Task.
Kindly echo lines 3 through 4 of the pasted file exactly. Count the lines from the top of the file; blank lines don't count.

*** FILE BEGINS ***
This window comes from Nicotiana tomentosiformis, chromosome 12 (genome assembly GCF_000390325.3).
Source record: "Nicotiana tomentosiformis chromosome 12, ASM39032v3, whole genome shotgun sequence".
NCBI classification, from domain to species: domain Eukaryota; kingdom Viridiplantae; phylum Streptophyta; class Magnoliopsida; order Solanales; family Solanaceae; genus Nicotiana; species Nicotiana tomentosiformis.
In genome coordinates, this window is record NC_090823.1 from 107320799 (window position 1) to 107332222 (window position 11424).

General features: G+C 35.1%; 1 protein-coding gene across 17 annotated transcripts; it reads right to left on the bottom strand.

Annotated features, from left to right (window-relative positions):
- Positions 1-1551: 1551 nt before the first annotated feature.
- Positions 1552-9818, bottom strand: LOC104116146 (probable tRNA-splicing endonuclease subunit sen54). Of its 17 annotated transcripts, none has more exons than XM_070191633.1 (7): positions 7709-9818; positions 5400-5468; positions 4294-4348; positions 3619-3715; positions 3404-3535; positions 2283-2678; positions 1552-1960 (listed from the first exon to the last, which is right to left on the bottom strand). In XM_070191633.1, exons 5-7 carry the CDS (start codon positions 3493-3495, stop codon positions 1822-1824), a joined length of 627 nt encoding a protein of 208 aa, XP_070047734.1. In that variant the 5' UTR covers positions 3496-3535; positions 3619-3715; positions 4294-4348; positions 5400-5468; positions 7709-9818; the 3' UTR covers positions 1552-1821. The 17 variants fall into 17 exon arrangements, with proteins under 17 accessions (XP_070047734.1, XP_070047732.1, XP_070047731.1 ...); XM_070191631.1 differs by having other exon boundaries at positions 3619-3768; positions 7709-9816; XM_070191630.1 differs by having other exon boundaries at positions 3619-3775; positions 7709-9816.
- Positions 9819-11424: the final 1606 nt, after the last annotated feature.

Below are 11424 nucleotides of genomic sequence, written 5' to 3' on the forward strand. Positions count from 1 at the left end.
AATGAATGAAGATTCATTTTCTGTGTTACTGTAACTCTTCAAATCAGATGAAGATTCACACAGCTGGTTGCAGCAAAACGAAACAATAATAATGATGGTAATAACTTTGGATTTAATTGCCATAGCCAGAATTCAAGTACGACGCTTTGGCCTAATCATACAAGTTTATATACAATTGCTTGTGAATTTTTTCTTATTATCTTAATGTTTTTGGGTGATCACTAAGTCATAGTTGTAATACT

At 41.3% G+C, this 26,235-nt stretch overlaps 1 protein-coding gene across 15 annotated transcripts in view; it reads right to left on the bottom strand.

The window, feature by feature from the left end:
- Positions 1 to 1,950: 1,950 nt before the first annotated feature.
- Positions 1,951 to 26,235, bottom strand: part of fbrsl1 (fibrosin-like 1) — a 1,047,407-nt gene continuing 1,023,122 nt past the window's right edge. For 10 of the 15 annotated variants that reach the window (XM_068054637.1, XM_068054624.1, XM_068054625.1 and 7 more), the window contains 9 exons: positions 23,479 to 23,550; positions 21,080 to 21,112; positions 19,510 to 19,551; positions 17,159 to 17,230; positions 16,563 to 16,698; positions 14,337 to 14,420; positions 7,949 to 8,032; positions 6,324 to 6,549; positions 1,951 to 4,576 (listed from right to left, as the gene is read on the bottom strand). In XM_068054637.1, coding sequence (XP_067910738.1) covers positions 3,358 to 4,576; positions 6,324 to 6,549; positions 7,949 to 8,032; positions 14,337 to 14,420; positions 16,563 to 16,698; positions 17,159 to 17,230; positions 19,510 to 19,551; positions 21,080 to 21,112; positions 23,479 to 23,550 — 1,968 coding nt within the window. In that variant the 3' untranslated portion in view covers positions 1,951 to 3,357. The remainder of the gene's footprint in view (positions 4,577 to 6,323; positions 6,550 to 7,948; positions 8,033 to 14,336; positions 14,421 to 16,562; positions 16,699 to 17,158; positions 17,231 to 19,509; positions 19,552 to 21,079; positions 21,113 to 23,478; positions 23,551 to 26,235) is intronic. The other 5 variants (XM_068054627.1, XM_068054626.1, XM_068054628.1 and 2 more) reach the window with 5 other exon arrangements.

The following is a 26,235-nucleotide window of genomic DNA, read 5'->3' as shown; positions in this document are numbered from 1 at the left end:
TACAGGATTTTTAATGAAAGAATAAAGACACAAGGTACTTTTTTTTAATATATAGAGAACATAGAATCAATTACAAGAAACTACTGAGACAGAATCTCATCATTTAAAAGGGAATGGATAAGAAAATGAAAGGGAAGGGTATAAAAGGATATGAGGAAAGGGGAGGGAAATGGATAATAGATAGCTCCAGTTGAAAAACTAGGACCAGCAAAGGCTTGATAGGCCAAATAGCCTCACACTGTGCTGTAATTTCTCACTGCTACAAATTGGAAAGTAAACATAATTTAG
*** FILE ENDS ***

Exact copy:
NCBI classification, from domain to species: domain Eukaryota; kingdom Viridiplantae; phylum Streptophyta; class Magnoliopsida; order Solanales; family Solanaceae; genus Nicotiana; species Nicotiana tomentosiformis.
In genome coordinates, this window is record NC_090823.1 from 107320799 (window position 1) to 107332222 (window position 11424).